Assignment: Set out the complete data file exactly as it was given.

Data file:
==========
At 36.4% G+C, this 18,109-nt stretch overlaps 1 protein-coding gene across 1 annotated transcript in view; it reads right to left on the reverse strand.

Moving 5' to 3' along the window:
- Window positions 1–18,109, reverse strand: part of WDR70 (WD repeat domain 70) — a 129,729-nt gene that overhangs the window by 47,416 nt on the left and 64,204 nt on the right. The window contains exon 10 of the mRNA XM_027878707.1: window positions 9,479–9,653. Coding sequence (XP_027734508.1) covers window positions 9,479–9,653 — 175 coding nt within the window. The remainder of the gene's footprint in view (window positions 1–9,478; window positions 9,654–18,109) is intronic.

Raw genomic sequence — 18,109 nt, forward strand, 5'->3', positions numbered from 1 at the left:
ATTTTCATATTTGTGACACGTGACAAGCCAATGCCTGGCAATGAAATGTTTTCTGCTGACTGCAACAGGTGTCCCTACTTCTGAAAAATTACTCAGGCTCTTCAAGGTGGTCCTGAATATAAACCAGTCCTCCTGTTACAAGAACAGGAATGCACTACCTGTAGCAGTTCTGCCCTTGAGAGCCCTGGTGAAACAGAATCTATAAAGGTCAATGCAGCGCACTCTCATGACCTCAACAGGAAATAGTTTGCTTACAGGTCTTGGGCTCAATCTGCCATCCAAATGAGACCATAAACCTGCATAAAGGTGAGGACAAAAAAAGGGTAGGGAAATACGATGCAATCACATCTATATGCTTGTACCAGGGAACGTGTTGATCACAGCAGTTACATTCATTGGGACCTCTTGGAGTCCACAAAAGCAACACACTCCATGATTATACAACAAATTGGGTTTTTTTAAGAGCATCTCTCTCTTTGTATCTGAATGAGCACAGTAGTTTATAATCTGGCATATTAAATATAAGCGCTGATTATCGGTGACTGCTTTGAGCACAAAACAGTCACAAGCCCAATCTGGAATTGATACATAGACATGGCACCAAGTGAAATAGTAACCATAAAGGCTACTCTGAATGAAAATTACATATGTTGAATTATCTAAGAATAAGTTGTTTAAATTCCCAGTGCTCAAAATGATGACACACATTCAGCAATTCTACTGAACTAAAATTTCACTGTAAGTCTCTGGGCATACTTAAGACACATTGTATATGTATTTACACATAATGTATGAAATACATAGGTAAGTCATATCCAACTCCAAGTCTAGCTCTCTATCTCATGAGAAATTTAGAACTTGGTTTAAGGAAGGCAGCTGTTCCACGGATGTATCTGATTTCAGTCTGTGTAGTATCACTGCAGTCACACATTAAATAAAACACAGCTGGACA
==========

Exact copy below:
At 36.4% G+C, this 18,109-nt stretch overlaps 1 protein-coding gene across 1 annotated transcript in view; it reads right to left on the reverse strand.

Moving 5' to 3' along the window:
- Window positions 1–18,109, reverse strand: part of WDR70 (WD repeat domain 70) — a 129,729-nt gene that overhangs the window by 47,416 nt on the left and 64,204 nt on the right. The window contains exon 10 of the mRNA XM_027878707.1: window positions 9,479–9,653. Coding sequence (XP_027734508.1) covers window positions 9,479–9,653 — 175 coding nt within the window. The remainder of the gene's footprint in view (window positions 1–9,478; window positions 9,654–18,109) is intronic.

Raw genomic sequence — 18,109 nt, forward strand, 5'->3', positions numbered from 1 at the left:
ATTTTCATATTTGTGACACGTGACAAGCCAATGCCTGGCAATGAAATGTTTTCTGCTGACTGCAACAGGTGTCCCTACTTCTGAAAAATTACTCAGGCTCTTCAAGGTGGTCCTGAATATAAACCAGTCCTCCTGTTACAAGAACAGGAATGCACTACCTGTAGCAGTTCTGCCCTTGAGAGCCCTGGTGAAACAGAATCTATAAAGGTCAATGCAGCGCACTCTCATGACCTCAACAGGAAATAGTTTGCTTACAGGTCTTGGGCTCAATCTGCCATCCAAATGAGACCATAAACCTGCATAAAGGTGAGGACAAAAAAAGGGTAGGGAAATACGATGCAATCACATCTATATGCTTGTACCAGGGAACGTGTTGATCACAGCAGTTACATTCATTGGGACCTCTTGGAGTCCACAAAAGCAACACACTCCATGATTATACAACAAATTGGGTTTTTTTAAGAGCATCTCTCTCTTTGTATCTGAATGAGCACAGTAGTTTATAATCTGGCATATTAAATATAAGCGCTGATTATCGGTGACTGCTTTGAGCACAAAACAGTCACAAGCCCAATCTGGAATTGATACATAGACATGGCACCAAGTGAAATAGTAACCATAAAGGCTACTCTGAATGAAAATTACATATGTTGAATTATCTAAGAATAAGTTGTTTAAATTCCCAGTGCTCAAAATGATGACACACATTCAGCAATTCTACTGAACTAAAATTTCACTGTAAGTCTCTGGGCATACTTAAGACACATTGTATATGTATTTACACATAATGTATGAAATACATAGGTAAGTCATATCCAACTCCAAGTCTAGCTCTCTATCTCATGAGAAATTTAGAACTTGGTTTAAGGAAGGCAGCTGTTCCACGGATGTATCTGATTTCAGTCTGTGTAGTATCACTGCAGTCACACATTAAATAAAACACAGCTGGACA